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Normed and topological vector spaces

  1. Jul 4, 2009 #1
    Can someone explain how topological vector spaces are more general than normed ones. So this means that if I have a normed vector space, [tex]X[/tex], it would have to induce a topology. I was thinking the base for this topology would consist of sets of the form [tex]\{y\in X: ||x-y||<\epsilon, \textrm{for some x$x\in X$ and $\epsilon>0$}\}[/tex], which is the analogue of the open ball centred at y with radius epsilon. Is this correct?
     
  2. jcsd
  3. Jul 4, 2009 #2
    Yes, given a normed space, your definition is the standard way to define a topology, and the result is a topological vector space.

    Now consider the set [tex]\mathbb{R}^\mathbb{N}[/tex] of all sequences of real numbers. With the obvious vector operations and the topology of pointwise convergence this becomes a topological vector space. But it can be shown that there is no norm for this space that produces this topology.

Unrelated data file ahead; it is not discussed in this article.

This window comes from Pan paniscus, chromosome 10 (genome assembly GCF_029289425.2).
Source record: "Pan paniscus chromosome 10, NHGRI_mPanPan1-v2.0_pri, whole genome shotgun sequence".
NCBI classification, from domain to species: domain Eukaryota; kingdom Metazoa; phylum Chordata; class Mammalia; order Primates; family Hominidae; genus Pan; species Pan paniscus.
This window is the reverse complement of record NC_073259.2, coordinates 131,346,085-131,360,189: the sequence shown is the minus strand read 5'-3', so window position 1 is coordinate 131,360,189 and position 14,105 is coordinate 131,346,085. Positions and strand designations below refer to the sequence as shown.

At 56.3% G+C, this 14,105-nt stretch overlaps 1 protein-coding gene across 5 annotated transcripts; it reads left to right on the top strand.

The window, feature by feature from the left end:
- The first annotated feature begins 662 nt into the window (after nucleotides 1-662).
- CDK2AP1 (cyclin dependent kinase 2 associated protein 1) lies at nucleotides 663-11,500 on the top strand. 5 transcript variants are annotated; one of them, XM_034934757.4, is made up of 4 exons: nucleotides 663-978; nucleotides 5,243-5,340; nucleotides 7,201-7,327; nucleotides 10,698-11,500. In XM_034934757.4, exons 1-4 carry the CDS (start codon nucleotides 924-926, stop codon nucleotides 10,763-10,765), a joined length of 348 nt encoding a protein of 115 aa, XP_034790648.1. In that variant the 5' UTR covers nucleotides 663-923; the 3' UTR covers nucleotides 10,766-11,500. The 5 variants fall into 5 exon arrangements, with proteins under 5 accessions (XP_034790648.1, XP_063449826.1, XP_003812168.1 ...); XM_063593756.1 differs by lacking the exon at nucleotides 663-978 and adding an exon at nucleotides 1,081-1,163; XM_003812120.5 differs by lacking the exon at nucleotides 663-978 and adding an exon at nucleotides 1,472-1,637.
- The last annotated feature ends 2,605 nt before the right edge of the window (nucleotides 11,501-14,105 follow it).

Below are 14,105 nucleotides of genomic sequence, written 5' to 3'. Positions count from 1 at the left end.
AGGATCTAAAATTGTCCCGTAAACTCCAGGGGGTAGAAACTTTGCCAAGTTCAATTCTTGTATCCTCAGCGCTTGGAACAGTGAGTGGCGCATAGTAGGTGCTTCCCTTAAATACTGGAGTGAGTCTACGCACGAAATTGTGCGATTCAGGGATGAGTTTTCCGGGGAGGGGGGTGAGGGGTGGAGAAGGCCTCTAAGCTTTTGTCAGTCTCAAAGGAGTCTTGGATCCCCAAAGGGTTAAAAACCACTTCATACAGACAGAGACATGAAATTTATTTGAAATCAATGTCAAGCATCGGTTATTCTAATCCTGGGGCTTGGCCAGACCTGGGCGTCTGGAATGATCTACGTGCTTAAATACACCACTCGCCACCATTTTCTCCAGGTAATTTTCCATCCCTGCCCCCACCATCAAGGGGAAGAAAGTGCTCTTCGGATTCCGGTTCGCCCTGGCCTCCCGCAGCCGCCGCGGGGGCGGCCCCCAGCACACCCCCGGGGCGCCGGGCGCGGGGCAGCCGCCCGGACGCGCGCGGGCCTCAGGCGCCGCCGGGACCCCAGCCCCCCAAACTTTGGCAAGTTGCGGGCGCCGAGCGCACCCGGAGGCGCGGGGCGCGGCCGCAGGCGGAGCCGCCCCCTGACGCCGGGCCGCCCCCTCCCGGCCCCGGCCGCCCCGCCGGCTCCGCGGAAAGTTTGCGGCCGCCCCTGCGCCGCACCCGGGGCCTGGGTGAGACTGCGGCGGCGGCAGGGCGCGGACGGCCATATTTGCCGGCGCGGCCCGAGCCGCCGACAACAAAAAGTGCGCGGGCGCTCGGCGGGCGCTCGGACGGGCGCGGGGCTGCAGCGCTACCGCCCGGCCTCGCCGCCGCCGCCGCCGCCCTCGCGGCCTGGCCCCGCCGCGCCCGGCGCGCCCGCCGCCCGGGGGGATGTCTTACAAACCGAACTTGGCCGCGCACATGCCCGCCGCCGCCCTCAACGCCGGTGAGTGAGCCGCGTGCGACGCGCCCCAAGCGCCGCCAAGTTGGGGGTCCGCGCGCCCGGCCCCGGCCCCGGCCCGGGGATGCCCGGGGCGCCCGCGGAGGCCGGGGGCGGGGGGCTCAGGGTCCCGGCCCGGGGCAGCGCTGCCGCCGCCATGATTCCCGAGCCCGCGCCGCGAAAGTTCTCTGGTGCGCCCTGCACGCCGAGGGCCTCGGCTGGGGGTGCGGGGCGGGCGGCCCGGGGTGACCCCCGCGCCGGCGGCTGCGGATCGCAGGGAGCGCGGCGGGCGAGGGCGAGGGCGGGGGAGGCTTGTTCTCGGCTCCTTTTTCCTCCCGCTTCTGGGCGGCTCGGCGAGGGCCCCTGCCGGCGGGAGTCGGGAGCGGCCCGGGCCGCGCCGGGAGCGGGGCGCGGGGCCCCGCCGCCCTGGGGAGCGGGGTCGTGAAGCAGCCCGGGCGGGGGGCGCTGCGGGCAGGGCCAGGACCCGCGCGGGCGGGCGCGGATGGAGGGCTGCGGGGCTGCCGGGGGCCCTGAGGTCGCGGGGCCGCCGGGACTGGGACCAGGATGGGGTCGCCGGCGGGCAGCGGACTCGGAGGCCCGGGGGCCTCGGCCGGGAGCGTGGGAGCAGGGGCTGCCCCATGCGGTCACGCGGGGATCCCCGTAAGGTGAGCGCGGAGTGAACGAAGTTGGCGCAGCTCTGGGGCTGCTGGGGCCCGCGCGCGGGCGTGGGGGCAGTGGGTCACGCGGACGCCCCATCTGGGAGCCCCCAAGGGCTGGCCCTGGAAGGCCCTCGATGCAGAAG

4. Jul 4, 2009 #3

    HallsofIvy

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    On the other hand, consider any vector space, V, with the topology in which the only open sets are V itself and the empty set. This is a topological vector space which cannot be derived from any metric, much less a norm.
     
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